I was balancing a lot during the process, I was doing history coursework, English coursework and my EPQ in the run up to my interview so that was really challenging. The period between my interview and offer day was also really nerve-wracking.I was convinced that my second interview had been a trainwreck. I know everyone says that but genuinely, I was convinced that I would be rejected, so I was shocked, but I was beyond happy. It meant a lot to my family here and back in Egypt, being the first generation to grow up here. My parents are Egyptian immigrants, my mum went to Cairo University and my Dad went to one in 6th October city (near Cairo). They were really proud, it was just a dream come true, especially since they have all sacrificed a lot for me to be here.
 
I would like to take my studies further and get a masters. Afterwards, I’m not really sure, maybe writing and conducting research working at a university, or journalism.I am so grateful that I came to Woodhouse, I honestly don’t think that I would have even applied to Cambridge if I hadn’t come here. I’m really going to miss it when I leave in June.”
 
Nenye, 17 from Mill Hill, has an offer from the University of Oxford to study Law and needs to get AAA. She came to Woodhouse from St Mary's & St John's C Of E High School. She told us…
 
“How do I feel about getting an offer? Absolutely ecstatic! I was so pleased with myself for taking the chance and applying. And for having all my hard work recognised and shine through in my application (both from myself and all those that took the time to help me every step of the way) despite uncertainty on how well I had done in my interviews. This offer means a lot to me (a dream come true) and I, along with my family, are so happy! My next step is to work just as hard to meet and exceed my offer.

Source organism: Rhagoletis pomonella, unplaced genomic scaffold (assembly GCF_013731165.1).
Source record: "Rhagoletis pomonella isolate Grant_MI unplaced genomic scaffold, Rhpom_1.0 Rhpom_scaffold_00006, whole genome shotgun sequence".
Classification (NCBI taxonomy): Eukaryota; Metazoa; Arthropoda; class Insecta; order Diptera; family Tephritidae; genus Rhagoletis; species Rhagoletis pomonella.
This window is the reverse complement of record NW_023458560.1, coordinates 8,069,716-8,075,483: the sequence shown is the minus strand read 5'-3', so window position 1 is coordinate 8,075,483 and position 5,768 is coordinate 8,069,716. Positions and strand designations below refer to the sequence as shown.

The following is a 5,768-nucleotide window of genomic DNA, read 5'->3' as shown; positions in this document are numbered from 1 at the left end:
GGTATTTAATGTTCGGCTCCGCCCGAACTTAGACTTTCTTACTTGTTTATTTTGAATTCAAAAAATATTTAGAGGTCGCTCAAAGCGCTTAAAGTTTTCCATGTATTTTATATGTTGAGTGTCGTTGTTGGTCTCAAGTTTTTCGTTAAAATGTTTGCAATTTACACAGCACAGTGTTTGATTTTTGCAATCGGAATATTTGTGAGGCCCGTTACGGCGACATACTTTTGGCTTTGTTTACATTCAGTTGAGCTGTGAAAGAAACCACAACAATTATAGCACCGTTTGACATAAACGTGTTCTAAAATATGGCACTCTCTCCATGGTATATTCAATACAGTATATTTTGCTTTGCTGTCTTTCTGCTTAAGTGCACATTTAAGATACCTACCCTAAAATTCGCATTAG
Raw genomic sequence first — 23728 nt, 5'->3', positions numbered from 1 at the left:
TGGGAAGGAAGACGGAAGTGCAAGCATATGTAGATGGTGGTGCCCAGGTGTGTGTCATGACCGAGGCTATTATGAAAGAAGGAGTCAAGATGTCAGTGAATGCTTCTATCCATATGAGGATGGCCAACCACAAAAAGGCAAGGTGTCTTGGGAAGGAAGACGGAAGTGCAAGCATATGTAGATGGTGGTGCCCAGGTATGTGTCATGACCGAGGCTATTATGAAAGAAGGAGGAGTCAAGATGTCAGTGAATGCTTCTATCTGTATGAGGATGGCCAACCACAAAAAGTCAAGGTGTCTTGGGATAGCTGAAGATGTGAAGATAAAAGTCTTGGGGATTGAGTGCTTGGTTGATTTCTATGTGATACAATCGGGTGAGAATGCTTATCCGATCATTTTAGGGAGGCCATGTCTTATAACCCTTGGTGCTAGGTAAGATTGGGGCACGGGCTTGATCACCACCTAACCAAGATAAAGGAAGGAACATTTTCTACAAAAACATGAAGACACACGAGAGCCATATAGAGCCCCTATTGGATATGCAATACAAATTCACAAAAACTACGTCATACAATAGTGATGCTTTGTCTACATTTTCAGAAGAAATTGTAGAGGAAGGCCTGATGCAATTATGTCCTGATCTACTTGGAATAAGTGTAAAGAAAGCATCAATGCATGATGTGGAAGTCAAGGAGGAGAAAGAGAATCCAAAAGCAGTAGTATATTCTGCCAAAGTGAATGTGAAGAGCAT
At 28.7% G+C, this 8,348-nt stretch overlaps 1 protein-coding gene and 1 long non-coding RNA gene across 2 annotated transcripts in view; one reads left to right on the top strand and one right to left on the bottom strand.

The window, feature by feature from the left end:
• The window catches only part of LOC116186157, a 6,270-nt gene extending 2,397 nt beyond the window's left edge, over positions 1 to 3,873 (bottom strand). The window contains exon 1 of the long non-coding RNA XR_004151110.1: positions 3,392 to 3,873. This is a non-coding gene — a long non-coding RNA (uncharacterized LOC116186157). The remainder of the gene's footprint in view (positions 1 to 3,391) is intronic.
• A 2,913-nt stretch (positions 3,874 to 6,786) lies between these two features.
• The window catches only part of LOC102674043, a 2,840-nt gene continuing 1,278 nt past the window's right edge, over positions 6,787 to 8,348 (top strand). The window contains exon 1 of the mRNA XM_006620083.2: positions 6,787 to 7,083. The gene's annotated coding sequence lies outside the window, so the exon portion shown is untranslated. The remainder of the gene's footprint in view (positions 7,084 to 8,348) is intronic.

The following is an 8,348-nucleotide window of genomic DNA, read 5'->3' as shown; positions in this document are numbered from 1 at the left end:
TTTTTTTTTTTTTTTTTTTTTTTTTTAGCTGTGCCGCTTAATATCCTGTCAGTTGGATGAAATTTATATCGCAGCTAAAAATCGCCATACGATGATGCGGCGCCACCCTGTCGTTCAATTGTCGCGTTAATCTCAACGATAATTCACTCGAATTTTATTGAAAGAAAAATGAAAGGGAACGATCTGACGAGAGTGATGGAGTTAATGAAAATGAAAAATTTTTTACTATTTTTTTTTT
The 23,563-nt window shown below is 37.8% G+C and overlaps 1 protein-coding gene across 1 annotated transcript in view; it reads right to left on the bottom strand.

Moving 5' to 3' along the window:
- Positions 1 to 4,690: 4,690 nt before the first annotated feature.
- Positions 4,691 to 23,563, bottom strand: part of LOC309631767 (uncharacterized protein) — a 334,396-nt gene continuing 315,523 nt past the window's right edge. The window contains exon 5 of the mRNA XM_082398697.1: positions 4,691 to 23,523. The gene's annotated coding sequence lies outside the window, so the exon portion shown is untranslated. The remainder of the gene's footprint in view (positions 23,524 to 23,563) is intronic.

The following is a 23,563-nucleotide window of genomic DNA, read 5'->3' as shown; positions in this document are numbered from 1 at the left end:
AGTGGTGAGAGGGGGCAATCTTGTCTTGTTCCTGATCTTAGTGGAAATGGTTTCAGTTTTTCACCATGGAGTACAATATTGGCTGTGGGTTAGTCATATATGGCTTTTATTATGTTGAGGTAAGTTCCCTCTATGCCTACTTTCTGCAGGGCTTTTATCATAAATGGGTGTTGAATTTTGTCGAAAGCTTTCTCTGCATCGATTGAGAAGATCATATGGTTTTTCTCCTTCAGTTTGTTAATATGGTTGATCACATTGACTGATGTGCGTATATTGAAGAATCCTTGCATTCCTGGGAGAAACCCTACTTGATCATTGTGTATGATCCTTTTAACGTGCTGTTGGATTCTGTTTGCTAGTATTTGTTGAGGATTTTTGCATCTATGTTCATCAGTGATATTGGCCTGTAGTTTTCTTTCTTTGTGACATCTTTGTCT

Applying to Oxford was very challenging but also an interesting learning opportunity that made me even more passionate about law. I started from early on in year 12, doing a mix of super curriculars - reading law books, watching lectures, and going to law events, from which I got to explore and develop my interest in specific areas of law. Afterwards, it was a race against time to practice for my LNAT, finish writing my personal statement, submit my UCAS application and prepare for interviews.
 
I was very stressed and quite overwhelmed throughout as I had to juggle my 4 A level subjects with their associated workloads, assignments, and coursework - as well as revise for my November mocks whilst trying to make sure to stay on top of all it, including reading and doing any other super curriculars at the time.
 
That said, I was very well supported and I couldn't have gotten through it all without the help of Woodhouse law teacher Ms Schaffer (who helped me on everything from personal statement to interview prep), Ms Tweed (who helped me with my personal statement and extra reading), Ms Alibhai (current form teacher), Ms Hagi (previous form teacher), Ms Foster (Careers Manager / UCAS Coordinator), friends (both within college and outside) and family - they all helped me to improve my application and make it the best it could be.
 
I hope to put my law degree into practice by eventually becoming a solicitor at an international law firm, helping clients on a day-to-day basis with all their legal problems and perhaps later, I can work towards becoming a judge on the Supreme court.
 
Woodhouse is an amazing, friendly and welcoming college that has really helped me grow into my own as an individual - I'm more independent, confident and sociable. I have had amazing support here - both through friendships and teachers/staff, and I wouldn't change anything about my time here.”